The Report of Wenamun

The report of Wenamun has been famously been argued to be a work of historical fiction. Wenamun as a priest of Amun Ra and an Egyptian trader had a historically bad journey to the city of Byblos in around the 11 BCE under the pharaoh Ramesses XI. Wenamun was on his way to the city kingdom of Byblos where King Zakar Baal reigned.

Having left Egypt to trade for the precious cedar timber of Lebanon, Wenamun goes via the port of Dor where he is robbed. The local King, Beder, says that he will find the thief and reimburse Wenamun but after a course of inaction Wenamun finds the king accusing one of his own men and thereby removing his vow of personal responsibility to reimburse the unlucky trader. The kingdom of Dor was reputedly a petty kingdom in Syria that was subject to Ramesses XI, it seems that they would shortly gain their independence and their attitudes perhaps reflective of this, at this time.

On the way to Byblos from Dor the report cuts off, when it reappears it seems that Wenamun engages in an act of piracy and seizes a bag of silver going someway to recouping his loses. Wenamun sails on to Byblos where he is denied the customary free timber and it is at this point that shows the waning influence of Egypt in the east and confirms to Phoenician scholars the power of the Kingdom of Byblos. Egypt at this time had just expelled an invasion of the Sea Peoples, and is considered to have been significantly weakened by the war, which culminated in the famous battle of the Delta.

“the lands were removed and scattered to the fray. No land could stand before their arms, from Hatti, Kode, Carchemish, Arzawa, Alashiya on being cut off. [sic. cut down]”

The Sea Peoples were a mysterious force from the west, which laid siege to kingdoms in the eastern Medditerranean in circa 1175. The Egyptian battle of the Delta apparently consisted of showering the invaders in their ships with fire arrows in a full-scale massacre.

Sea people deltaThose who reached my boundary, their seed is not; their hearts and their souls are finished forever and ever. As for those who had assembled before them on the sea, the full flame was their front before the harbour mouths, and a wall of metal upon the shore surrounded them. They were dragged, overturned, and laid low upon the beach; slain and made heaps from stern to bow of their galleys, while all their things were cast upon the water.

And so with the kingdom of Egypt in a state of decline it seems a sailor’s report (historically fictional or not) provides an insight into the changing nature of Egyptians relations as a testament to it’s waning power. King Zakar Baal denies Wenamun an audience for 29 days and only does so when a priest of Amun, an Egyptian god recognized by the king, tells of ill omens if the audience is not granted by falling into a frenzied episode of prohecy. When the king denies Wenamun the goods for free, Wenamun is forced to remain in Byblos for a year and sends to Egypt for payment. At this point Zakar Baal send for the gathering of timber and informs Wenamun that he has been treated better than previous Egyptian sailors who were kept in Byblos for 17 years and died there, when the king offers to show Wenamun their tombs, he declines. Wenamun’s report ends after a near death experience in Cyprus at the hands of a mob, his safety is vouched for by the queen, after an Egyptian interpreter is found.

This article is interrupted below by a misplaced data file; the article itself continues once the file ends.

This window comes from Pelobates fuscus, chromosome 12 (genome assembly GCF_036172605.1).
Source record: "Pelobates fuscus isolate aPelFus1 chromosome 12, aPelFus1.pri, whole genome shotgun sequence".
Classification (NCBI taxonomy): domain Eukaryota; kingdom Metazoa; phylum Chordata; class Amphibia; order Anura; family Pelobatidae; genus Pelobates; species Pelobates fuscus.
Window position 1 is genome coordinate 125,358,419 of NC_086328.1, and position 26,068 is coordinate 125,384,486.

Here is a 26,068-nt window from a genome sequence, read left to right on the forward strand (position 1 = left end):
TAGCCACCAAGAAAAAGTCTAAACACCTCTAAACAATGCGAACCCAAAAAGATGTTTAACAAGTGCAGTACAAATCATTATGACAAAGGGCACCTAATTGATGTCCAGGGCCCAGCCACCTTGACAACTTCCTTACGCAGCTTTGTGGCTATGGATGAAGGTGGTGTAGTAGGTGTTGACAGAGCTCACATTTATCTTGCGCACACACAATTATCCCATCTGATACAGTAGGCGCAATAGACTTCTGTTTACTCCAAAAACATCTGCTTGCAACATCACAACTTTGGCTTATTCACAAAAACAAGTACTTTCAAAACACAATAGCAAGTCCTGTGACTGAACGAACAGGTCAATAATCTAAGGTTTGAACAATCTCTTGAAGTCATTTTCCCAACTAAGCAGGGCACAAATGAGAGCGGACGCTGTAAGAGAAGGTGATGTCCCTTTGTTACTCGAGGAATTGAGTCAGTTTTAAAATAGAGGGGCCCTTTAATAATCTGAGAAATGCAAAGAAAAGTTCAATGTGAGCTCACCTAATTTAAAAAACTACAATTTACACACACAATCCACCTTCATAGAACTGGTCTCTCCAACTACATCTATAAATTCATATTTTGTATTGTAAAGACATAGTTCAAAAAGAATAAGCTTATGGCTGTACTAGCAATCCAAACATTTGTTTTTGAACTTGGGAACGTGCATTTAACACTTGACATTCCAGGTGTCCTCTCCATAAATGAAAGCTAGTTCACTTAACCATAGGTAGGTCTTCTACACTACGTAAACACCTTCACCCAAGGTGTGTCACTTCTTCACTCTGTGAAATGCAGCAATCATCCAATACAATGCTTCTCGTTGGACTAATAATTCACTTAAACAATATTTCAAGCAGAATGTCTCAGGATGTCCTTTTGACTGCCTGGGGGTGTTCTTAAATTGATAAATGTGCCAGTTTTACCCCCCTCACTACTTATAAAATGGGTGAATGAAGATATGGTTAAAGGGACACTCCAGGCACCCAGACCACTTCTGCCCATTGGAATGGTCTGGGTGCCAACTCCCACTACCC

The report was purchased by the Russian Egyptolologist Vladimir Goleniscev in 1890 and now sits in the Pushkin Museum of fine arts in Moscow under the name Papyrus Pushkin 120. Whether the report is a piece of historical fiction or not, the times and places are deemed to be historically accurate. The report is reputedly one of the most important documents from ancient Egypt and exposes the politics in the collapse of the Bronze Age. The Sea Peoples invasion of the eastern Mediterranean and the trade agreements and hostility towards Wenamun all speak of the waning of Egyptian power. The document is regailed as an important testimonial to the power of the city of Byblos, not only in their trade but also in their administration.

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